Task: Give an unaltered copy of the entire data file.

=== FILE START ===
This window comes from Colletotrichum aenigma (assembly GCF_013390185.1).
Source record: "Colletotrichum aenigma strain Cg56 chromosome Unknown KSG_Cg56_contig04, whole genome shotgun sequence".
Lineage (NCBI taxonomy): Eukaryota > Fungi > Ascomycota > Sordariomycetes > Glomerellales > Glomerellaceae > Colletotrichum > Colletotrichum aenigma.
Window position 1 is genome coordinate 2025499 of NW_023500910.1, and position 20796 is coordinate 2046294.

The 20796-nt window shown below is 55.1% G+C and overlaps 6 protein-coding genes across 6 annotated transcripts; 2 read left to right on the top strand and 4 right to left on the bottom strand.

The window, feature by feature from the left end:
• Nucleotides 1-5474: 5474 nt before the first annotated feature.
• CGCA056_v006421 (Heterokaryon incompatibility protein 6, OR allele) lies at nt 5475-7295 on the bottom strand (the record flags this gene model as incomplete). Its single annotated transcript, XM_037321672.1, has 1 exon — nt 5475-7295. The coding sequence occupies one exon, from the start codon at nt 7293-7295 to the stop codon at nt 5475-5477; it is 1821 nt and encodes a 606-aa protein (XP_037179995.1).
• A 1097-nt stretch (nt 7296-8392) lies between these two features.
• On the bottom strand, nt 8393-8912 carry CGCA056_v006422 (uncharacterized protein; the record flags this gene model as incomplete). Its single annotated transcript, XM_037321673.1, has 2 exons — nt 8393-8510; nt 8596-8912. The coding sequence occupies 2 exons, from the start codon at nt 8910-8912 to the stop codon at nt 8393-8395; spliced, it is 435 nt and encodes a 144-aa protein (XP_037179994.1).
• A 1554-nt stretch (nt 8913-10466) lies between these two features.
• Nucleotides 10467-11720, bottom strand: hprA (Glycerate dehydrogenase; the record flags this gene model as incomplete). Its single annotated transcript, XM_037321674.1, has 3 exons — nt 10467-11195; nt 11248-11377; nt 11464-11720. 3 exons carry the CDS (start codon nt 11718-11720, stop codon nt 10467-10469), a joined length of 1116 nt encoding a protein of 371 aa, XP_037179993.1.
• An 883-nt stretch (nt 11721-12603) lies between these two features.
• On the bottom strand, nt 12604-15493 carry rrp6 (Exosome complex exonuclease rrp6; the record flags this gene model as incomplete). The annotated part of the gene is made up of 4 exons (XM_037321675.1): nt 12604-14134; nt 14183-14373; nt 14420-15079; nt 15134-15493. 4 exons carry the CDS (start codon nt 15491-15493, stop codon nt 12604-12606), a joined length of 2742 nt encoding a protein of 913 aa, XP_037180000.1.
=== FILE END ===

This window comes from Colletotrichum aenigma (assembly GCF_013390185.1).
Source record: "Colletotrichum aenigma strain Cg56 chromosome Unknown KSG_Cg56_contig04, whole genome shotgun sequence".
Lineage (NCBI taxonomy): Eukaryota > Fungi > Ascomycota > Sordariomycetes > Glomerellales > Glomerellaceae > Colletotrichum > Colletotrichum aenigma.
Window position 1 is genome coordinate 2025499 of NW_023500910.1, and position 20796 is coordinate 2046294.

The 20796-nt window shown below is 55.1% G+C and overlaps 6 protein-coding genes across 6 annotated transcripts; 2 read left to right on the top strand and 4 right to left on the bottom strand.

The window, feature by feature from the left end:
• Nucleotides 1-5474: 5474 nt before the first annotated feature.
• CGCA056_v006421 (Heterokaryon incompatibility protein 6, OR allele) lies at nt 5475-7295 on the bottom strand (the record flags this gene model as incomplete). Its single annotated transcript, XM_037321672.1, has 1 exon — nt 5475-7295. The coding sequence occupies one exon, from the start codon at nt 7293-7295 to the stop codon at nt 5475-5477; it is 1821 nt and encodes a 606-aa protein (XP_037179995.1).
• A 1097-nt stretch (nt 7296-8392) lies between these two features.
• On the bottom strand, nt 8393-8912 carry CGCA056_v006422 (uncharacterized protein; the record flags this gene model as incomplete). Its single annotated transcript, XM_037321673.1, has 2 exons — nt 8393-8510; nt 8596-8912. The coding sequence occupies 2 exons, from the start codon at nt 8910-8912 to the stop codon at nt 8393-8395; spliced, it is 435 nt and encodes a 144-aa protein (XP_037179994.1).
• A 1554-nt stretch (nt 8913-10466) lies between these two features.
• Nucleotides 10467-11720, bottom strand: hprA (Glycerate dehydrogenase; the record flags this gene model as incomplete). Its single annotated transcript, XM_037321674.1, has 3 exons — nt 10467-11195; nt 11248-11377; nt 11464-11720. 3 exons carry the CDS (start codon nt 11718-11720, stop codon nt 10467-10469), a joined length of 1116 nt encoding a protein of 371 aa, XP_037179993.1.
• An 883-nt stretch (nt 11721-12603) lies between these two features.
• On the bottom strand, nt 12604-15493 carry rrp6 (Exosome complex exonuclease rrp6; the record flags this gene model as incomplete). The annotated part of the gene is made up of 4 exons (XM_037321675.1): nt 12604-14134; nt 14183-14373; nt 14420-15079; nt 15134-15493. 4 exons carry the CDS (start codon nt 15491-15493, stop codon nt 12604-12606), a joined length of 2742 nt encoding a protein of 913 aa, XP_037180000.1.